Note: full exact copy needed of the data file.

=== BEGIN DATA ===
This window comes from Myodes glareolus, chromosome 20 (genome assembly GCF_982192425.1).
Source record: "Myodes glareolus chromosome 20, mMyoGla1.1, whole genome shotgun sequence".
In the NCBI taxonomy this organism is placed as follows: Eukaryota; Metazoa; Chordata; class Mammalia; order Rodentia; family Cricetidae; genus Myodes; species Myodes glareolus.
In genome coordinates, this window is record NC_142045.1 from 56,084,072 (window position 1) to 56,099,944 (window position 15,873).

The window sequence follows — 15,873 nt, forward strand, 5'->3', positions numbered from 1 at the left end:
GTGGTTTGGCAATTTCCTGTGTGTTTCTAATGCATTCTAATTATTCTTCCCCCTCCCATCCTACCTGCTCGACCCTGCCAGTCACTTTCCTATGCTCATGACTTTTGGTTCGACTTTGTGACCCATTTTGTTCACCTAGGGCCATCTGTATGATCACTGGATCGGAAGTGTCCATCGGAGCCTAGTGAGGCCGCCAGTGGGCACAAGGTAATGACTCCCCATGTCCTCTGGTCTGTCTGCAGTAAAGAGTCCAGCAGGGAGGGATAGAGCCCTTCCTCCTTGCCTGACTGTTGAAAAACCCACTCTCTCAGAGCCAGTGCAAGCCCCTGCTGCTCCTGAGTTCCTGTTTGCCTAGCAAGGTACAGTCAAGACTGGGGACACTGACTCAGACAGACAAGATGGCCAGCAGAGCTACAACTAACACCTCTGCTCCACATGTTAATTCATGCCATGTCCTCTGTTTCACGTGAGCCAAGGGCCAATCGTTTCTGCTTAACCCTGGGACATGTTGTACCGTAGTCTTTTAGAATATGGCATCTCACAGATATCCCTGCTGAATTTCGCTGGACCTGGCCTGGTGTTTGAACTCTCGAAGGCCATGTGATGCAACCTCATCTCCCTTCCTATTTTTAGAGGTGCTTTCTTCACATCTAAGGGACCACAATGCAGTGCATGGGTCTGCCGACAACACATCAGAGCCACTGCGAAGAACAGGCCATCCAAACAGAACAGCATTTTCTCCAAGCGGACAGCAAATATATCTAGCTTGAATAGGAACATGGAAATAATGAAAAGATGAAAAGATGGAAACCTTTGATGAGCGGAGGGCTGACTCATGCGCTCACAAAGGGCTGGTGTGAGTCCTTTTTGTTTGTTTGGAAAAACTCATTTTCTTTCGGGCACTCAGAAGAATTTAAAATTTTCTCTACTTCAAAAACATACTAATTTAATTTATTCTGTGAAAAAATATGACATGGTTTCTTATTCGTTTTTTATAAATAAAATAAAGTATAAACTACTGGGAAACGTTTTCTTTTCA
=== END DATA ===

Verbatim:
This window comes from Myodes glareolus, chromosome 20 (genome assembly GCF_982192425.1).
Source record: "Myodes glareolus chromosome 20, mMyoGla1.1, whole genome shotgun sequence".
In the NCBI taxonomy this organism is placed as follows: Eukaryota; Metazoa; Chordata; class Mammalia; order Rodentia; family Cricetidae; genus Myodes; species Myodes glareolus.
In genome coordinates, this window is record NC_142045.1 from 56,084,072 (window position 1) to 56,099,944 (window position 15,873).

The window sequence follows — 15,873 nt, forward strand, 5'->3', positions numbered from 1 at the left end:
GTGGTTTGGCAATTTCCTGTGTGTTTCTAATGCATTCTAATTATTCTTCCCCCTCCCATCCTACCTGCTCGACCCTGCCAGTCACTTTCCTATGCTCATGACTTTTGGTTCGACTTTGTGACCCATTTTGTTCACCTAGGGCCATCTGTATGATCACTGGATCGGAAGTGTCCATCGGAGCCTAGTGAGGCCGCCAGTGGGCACAAGGTAATGACTCCCCATGTCCTCTGGTCTGTCTGCAGTAAAGAGTCCAGCAGGGAGGGATAGAGCCCTTCCTCCTTGCCTGACTGTTGAAAAACCCACTCTCTCAGAGCCAGTGCAAGCCCCTGCTGCTCCTGAGTTCCTGTTTGCCTAGCAAGGTACAGTCAAGACTGGGGACACTGACTCAGACAGACAAGATGGCCAGCAGAGCTACAACTAACACCTCTGCTCCACATGTTAATTCATGCCATGTCCTCTGTTTCACGTGAGCCAAGGGCCAATCGTTTCTGCTTAACCCTGGGACATGTTGTACCGTAGTCTTTTAGAATATGGCATCTCACAGATATCCCTGCTGAATTTCGCTGGACCTGGCCTGGTGTTTGAACTCTCGAAGGCCATGTGATGCAACCTCATCTCCCTTCCTATTTTTAGAGGTGCTTTCTTCACATCTAAGGGACCACAATGCAGTGCATGGGTCTGCCGACAACACATCAGAGCCACTGCGAAGAACAGGCCATCCAAACAGAACAGCATTTTCTCCAAGCGGACAGCAAATATATCTAGCTTGAATAGGAACATGGAAATAATGAAAAGATGAAAAGATGGAAACCTTTGATGAGCGGAGGGCTGACTCATGCGCTCACAAAGGGCTGGTGTGAGTCCTTTTTGTTTGTTTGGAAAAACTCATTTTCTTTCGGGCACTCAGAAGAATTTAAAATTTTCTCTACTTCAAAAACATACTAATTTAATTTATTCTGTGAAAAAATATGACATGGTTTCTTATTCGTTTTTTATAAATAAAATAAAGTATAAACTACTGGGAAACGTTTTCTTTTCA